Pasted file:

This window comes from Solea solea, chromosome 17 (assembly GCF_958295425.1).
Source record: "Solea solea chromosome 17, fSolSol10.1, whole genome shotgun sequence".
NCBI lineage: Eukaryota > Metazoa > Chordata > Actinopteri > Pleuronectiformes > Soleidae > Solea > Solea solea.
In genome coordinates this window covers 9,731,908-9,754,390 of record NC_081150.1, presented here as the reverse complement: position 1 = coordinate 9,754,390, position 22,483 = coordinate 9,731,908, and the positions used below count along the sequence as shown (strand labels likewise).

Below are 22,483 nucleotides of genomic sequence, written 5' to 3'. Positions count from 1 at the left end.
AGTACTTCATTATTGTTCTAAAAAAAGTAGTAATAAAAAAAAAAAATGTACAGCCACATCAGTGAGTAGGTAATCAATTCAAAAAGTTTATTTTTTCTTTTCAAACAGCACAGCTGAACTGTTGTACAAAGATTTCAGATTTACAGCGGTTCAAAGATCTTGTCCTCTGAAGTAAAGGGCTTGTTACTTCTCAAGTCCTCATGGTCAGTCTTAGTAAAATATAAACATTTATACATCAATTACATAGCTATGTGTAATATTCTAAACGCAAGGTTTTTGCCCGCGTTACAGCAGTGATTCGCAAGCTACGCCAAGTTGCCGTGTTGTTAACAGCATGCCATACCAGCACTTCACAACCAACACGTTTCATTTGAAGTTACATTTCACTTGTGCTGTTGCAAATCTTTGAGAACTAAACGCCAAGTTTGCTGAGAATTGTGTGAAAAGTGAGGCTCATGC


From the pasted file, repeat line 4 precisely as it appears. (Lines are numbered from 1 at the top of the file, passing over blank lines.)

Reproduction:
In genome coordinates this window covers 9,731,908-9,754,390 of record NC_081150.1, presented here as the reverse complement: position 1 = coordinate 9,754,390, position 22,483 = coordinate 9,731,908, and the positions used below count along the sequence as shown (strand labels likewise).